Follow Us:
Sunday, July 22, 2018

Multilingual entertainment

Indian film industry is replicating the Hollywood model of telling stories with universal appeal in many different languages both within and outside India. Soundarya R Ashwin’s Kochadaiiyaan, starring Rajinikanth is being touted as one that could be a gamechanger

Written by Priyanka Sinha Jha | Mumbai | Updated: April 3, 2014 1:10:28 pm
Rajinikanth, the warrior in Kochadaiiyaan Rajinikanth, the warrior in Kochadaiiyaan

Guess who came to town recently? Rajinikanth, that’s who. The occasion was an event to introduce the Hindi version of Kochadaiiyaan to the media, for it to be relayed to the larger audiences around the country. The animation motion-capture film, reportedly, India’s first in that space is going to be released in English, Japanese, besides Bhojpuri, Hindi, Marathi, Tamil, Telugu and Punjabi. Quite evidently, the opening up of regional markets within India has encouraged film-makers, till now content within their pocket borough, to come up with films that can find themselves a wider audience within India and beyond. Hindi films have been experimenting with the same, exploring world markets along with regional markets within India.
The Lunchbox, which fetched Irrfan an award for the Best Actor at the recently concluded The Asian Film Awards considered to be Asia’s Oscars is a fine example of an Indian film that can travel around the world. With a healthy mix of English and Hindi and a universal story of urbane loneliness, the film has succeeded in finding itself takers around the world. Kites, an international experiment with Hindi and English versions, failed to impress, even though its collections were sizeable. But it marked a beginning.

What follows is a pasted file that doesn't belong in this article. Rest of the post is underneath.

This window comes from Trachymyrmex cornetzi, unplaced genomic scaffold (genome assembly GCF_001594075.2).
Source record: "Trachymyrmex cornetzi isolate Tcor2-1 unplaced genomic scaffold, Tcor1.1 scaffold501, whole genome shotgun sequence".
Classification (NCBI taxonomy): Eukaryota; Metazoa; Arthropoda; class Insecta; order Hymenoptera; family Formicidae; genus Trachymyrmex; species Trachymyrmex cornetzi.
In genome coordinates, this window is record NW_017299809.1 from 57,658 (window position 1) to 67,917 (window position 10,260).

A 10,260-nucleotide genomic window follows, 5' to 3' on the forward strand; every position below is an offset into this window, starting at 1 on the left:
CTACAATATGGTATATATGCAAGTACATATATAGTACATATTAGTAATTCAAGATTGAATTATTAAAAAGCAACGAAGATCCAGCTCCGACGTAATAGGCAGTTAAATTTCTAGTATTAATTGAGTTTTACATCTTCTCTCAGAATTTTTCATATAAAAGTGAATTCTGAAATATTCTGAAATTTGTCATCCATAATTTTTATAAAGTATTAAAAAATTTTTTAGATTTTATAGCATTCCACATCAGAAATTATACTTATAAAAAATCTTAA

Mani Ratnam’s Raavan, Binoy Thomas’s David, Kamal Haasan’s Vishwaroopam have been steps in a similar direction with simultaneous releases in multiple languages within India. The successful remakes of South Indian hits in Hindi and other regional languages (Bangla, for instance) and remakes of Hindi films in south languages has also given a shot in the arms to such experiments. Indian studios in particular—in this case Eros International Media Ltd.—that are facing stiff competition from international studios (Disney, Paramount, Sony and Star Fox among others) are now exploring possibilities. Reliance Entertainment and Yash Raj Films are doing it too —Yash Raj Films just produced a Tamil version of its own production—Band Baaja Baaraat titled Aaha Kalyanam with mixed results.
Television, too has not been far behind. Besides adapting foreign show formats like 24, Bigg Brother (Bigg Boss) ,Who Wants to be a Millionaire (Kaun Banega Crorepati), Ugly Betty (Jassi Jaisi Koi Nahi) Are you Smarter Than a Fifth Grader? (Kya Aap Paanchvi Paas Se Tezz Hain) and others like Satyamev Jayate have had simulcasts in a variety of regional languages to get entertainment across the country. According to media reports, Satyamev… was the most widely watched show. So much so that they even flagged off a second season soon after.
Such experiments clearly are a necessity. If Indian cinema has to survive the onslaught of the west, it is important for the industry to channel its unique strengths, be up to speed on the technical front and create wares suitable for the world market. And what better way forward than replicate the Hollywood model of relaying a universally entertaining idea through a variety of languages?
Kochadaiiyaan, clearly, is a step in that direction, straddling both domestic and international markets. And with Rajinikanth as the lead, it appears to have more than enough reason to succeed.

For all the latest Entertainment News, download Indian Express App